"It's on a very fast track. ... This bill begins to lay the legal foundation and framework to investigate, prosecute and persecute pastors, business owners, and anyone else whose actions are based upon, and reflect, the truths found in the Bible."
Sen. Gordon H. Smith, (R-OR), a sponsor of the Senate bill, disagreed, saying that it would not restrict freedom of speech. He said:
"Unless they believe part of their religion is the practice of violence against others, they should not be affected by this bill," 2
|Rev. Lou Sheldon of the Traditional Values Coalition, a fundamentalist Christian group, wrote:|
"Under the cover of fighting so-called 'hate crimes,' H.R. 1592 will be used to fund anti-Christian, pro-homosexual/drag queen materials for children ? and divert scarce federal resources away from fighting Islamic terrorism." 3
|More comments by
religious and social conservatives.|
|Joe Murray, a lawyer and former columnist for the American Family Association, a fundamentalist Christian group, wrote:|
"If hate crimes is to be law, than why exclude gays? It is one thing to be against hate crimes, it is another to intentionally deny protection to a class of individuals when one enjoys the protection he is denying. This is shameful."
"Even more disturbing is the tone of the debate and the use of half truths to frame the issue. And, in an act that has become all too familiar by those representing the Christian community, fear has replaced fact."
" 'Most Christians might as well rip the pages which condemn homosexuality right out of their Bibles because this bill will make it illegal to publicly express the dictates of their religious beliefs,' proclaimed Andrea Lafferty, executive director for the Traditional Values Coalition. This is pure hogwash."
"While Lafferty is correct that LLEHCPA will 'elevate homosexuality' to the same level [of protection] as race and religion, nothing - and let it be repeated again - nothing in the act would criminalize Christianity. Rather than debate why she feels homosexuals are not entitled to the same protections as Christians or blacks, she resorts to rhetoric."
"Doubt this statement? Look no further than LLEHCPA itself."
"LLEHCPA holds any person who 'willfully causes bodily injury to any person or, through the use of fire, a firearm, or an explosive or incendiary device, attempts to cause bodily injury to any person, because of the actual or perceived religion, national origin, gender, sexual orientation, gender identity or disability of any person' is guilty of a hate crime'."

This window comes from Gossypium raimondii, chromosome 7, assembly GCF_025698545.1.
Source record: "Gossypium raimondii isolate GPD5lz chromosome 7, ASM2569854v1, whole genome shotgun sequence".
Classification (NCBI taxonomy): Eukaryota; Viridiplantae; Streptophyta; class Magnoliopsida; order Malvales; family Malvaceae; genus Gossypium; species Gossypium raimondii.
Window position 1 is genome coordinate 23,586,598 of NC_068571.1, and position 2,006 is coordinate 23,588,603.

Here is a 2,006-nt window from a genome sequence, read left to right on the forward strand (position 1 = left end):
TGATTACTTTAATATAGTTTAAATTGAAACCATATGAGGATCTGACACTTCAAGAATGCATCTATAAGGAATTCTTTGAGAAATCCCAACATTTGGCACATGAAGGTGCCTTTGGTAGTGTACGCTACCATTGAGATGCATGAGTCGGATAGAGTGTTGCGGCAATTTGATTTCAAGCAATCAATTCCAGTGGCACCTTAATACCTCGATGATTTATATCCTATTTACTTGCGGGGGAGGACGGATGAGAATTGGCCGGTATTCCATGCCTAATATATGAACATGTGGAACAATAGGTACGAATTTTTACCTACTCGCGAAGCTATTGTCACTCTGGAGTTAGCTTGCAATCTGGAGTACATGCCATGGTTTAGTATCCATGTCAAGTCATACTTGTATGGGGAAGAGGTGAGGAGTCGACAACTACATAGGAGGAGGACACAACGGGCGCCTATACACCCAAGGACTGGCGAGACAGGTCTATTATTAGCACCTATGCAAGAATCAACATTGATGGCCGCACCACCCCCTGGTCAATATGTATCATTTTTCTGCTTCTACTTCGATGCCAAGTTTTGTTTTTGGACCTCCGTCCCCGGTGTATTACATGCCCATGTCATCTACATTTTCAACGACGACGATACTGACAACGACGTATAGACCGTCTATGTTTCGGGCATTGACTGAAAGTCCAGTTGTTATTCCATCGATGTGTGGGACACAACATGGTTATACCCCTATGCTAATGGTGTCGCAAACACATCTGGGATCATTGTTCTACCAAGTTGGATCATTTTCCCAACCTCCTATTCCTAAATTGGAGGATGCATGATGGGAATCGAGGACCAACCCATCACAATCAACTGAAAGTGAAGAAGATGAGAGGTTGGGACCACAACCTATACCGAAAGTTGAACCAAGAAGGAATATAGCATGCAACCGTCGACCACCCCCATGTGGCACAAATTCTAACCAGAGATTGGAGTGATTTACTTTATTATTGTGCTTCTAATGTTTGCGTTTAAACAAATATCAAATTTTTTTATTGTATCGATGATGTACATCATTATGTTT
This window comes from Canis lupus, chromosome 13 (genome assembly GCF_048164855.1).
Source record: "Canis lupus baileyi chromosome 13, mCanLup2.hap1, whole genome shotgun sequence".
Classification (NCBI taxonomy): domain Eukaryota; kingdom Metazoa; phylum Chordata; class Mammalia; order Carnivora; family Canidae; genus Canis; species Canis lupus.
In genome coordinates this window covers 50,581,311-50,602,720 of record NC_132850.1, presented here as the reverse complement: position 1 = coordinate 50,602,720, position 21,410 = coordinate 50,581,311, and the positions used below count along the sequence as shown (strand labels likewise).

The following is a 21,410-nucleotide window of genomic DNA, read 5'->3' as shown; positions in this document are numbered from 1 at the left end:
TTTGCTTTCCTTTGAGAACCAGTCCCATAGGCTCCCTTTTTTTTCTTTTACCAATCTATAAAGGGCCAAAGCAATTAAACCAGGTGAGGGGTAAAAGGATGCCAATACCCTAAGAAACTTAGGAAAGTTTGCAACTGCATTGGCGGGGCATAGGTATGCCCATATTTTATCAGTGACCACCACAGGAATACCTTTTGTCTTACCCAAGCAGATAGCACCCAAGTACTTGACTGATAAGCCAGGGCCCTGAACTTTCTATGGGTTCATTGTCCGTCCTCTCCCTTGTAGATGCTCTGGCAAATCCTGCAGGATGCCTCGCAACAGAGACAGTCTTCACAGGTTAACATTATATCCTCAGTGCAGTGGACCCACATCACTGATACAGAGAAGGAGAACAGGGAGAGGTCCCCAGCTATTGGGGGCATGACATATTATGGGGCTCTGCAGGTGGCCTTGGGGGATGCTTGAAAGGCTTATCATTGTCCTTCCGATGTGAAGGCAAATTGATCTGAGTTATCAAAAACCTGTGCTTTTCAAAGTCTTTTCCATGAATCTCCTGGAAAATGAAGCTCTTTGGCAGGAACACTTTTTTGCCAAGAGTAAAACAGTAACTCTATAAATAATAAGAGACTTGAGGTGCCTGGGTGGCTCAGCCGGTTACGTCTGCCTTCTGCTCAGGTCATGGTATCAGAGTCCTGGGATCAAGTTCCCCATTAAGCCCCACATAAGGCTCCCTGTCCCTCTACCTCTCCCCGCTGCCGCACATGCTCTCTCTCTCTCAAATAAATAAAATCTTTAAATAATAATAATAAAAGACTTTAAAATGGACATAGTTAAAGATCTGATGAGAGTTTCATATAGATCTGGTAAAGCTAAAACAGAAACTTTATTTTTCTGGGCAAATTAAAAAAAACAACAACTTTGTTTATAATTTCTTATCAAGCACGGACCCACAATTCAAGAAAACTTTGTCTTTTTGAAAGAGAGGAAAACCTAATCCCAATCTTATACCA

"Translation - you have to commit an act of violence against an individual before you can be charged with a crime. There is no thought police. No Big Brother boogeyman. Thus, unless Lafferty has acquired the talents of Ghost Whisperer, she is howling at the moon."
"Furthermore, LLEHCPA also reads, 'In a prosecution for an offense under this section, evidence of expression or associations of the defendant may not be introduced as substantive evidence at trial ... .' The First Amendment is covered." 4
Clergy from every state in the U.S. converged on Capitol Hill on 2007-APR-17 to support the expansion of the existing hate crimes law to include the disabled, heterosexuals, bisexuals, homosexuals, women, men, and transsexuals.
Bishop Carlton Pearson of the New Dimensions Worship Center in Tulsa, OK said:
"It is morally wrong to deprive anyone of the means to feed themselves and care for their families. Passage of this bill will help gay, lesbian and transgender people in 33 states where you can be fired for simply being gay." 2
Covenant News, a fundamentalist Christian news organization described the support by clergy as "Heretics rally to expand hate-crime laws."
The following information sources were used to prepare and update the above essay. The hyperlinks are not necessarily still active today.
Copyright © 2007 to 2009 by Ontario Consultants on Religious
First posted: 2007-APR-12
Latest update: 2009-JUN-28
Author: B.A. Robinson